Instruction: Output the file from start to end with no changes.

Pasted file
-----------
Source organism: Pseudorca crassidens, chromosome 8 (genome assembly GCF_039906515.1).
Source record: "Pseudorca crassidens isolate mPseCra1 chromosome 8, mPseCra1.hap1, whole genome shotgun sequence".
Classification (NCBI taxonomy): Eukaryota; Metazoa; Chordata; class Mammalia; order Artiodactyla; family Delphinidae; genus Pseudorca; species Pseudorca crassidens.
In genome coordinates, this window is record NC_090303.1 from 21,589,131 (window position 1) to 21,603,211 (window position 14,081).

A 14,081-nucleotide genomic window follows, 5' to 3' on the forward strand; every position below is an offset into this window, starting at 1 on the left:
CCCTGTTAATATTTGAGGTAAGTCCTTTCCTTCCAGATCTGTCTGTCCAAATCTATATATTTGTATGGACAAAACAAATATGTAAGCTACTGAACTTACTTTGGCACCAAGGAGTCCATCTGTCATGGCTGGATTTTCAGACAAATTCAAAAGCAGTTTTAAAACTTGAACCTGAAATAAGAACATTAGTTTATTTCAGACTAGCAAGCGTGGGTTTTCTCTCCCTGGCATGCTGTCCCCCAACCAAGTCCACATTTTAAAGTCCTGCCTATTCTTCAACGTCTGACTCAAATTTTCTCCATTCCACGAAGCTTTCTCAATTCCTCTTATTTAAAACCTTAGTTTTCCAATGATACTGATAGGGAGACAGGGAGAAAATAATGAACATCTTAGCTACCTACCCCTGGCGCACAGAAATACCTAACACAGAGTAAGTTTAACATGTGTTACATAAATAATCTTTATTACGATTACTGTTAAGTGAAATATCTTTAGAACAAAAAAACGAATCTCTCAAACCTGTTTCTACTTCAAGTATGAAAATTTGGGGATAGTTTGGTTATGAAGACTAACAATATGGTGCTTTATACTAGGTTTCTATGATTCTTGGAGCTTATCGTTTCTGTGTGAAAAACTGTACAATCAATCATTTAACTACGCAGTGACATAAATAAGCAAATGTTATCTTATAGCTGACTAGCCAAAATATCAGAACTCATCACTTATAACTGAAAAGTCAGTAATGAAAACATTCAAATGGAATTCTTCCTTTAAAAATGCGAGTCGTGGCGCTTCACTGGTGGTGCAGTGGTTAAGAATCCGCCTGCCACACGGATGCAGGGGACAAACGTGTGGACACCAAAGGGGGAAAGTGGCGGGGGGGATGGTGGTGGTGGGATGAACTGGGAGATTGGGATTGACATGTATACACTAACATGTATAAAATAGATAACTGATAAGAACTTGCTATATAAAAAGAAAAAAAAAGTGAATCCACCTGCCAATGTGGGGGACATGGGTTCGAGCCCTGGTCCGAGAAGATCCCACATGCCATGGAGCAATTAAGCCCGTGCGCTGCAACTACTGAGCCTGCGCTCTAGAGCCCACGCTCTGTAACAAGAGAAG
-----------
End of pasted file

Source organism: Pseudorca crassidens, chromosome 8 (genome assembly GCF_039906515.1).
Source record: "Pseudorca crassidens isolate mPseCra1 chromosome 8, mPseCra1.hap1, whole genome shotgun sequence".
Classification (NCBI taxonomy): Eukaryota; Metazoa; Chordata; class Mammalia; order Artiodactyla; family Delphinidae; genus Pseudorca; species Pseudorca crassidens.
In genome coordinates, this window is record NC_090303.1 from 21,589,131 (window position 1) to 21,603,211 (window position 14,081).

A 14,081-nucleotide genomic window follows, 5' to 3' on the forward strand; every position below is an offset into this window, starting at 1 on the left:
CCCTGTTAATATTTGAGGTAAGTCCTTTCCTTCCAGATCTGTCTGTCCAAATCTATATATTTGTATGGACAAAACAAATATGTAAGCTACTGAACTTACTTTGGCACCAAGGAGTCCATCTGTCATGGCTGGATTTTCAGACAAATTCAAAAGCAGTTTTAAAACTTGAACCTGAAATAAGAACATTAGTTTATTTCAGACTAGCAAGCGTGGGTTTTCTCTCCCTGGCATGCTGTCCCCCAACCAAGTCCACATTTTAAAGTCCTGCCTATTCTTCAACGTCTGACTCAAATTTTCTCCATTCCACGAAGCTTTCTCAATTCCTCTTATTTAAAACCTTAGTTTTCCAATGATACTGATAGGGAGACAGGGAGAAAATAATGAACATCTTAGCTACCTACCCCTGGCGCACAGAAATACCTAACACAGAGTAAGTTTAACATGTGTTACATAAATAATCTTTATTACGATTACTGTTAAGTGAAATATCTTTAGAACAAAAAAACGAATCTCTCAAACCTGTTTCTACTTCAAGTATGAAAATTTGGGGATAGTTTGGTTATGAAGACTAACAATATGGTGCTTTATACTAGGTTTCTATGATTCTTGGAGCTTATCGTTTCTGTGTGAAAAACTGTACAATCAATCATTTAACTACGCAGTGACATAAATAAGCAAATGTTATCTTATAGCTGACTAGCCAAAATATCAGAACTCATCACTTATAACTGAAAAGTCAGTAATGAAAACATTCAAATGGAATTCTTCCTTTAAAAATGCGAGTCGTGGCGCTTCACTGGTGGTGCAGTGGTTAAGAATCCGCCTGCCACACGGATGCAGGGGACAAACGTGTGGACACCAAAGGGGGAAAGTGGCGGGGGGGATGGTGGTGGTGGGATGAACTGGGAGATTGGGATTGACATGTATACACTAACATGTATAAAATAGATAACTGATAAGAACTTGCTATATAAAAAGAAAAAAAAAGTGAATCCACCTGCCAATGTGGGGGACATGGGTTCGAGCCCTGGTCCGAGAAGATCCCACATGCCATGGAGCAATTAAGCCCGTGCGCTGCAACTACTGAGCCTGCGCTCTAGAGCCCACGCTCTGTAACAAGAGAAG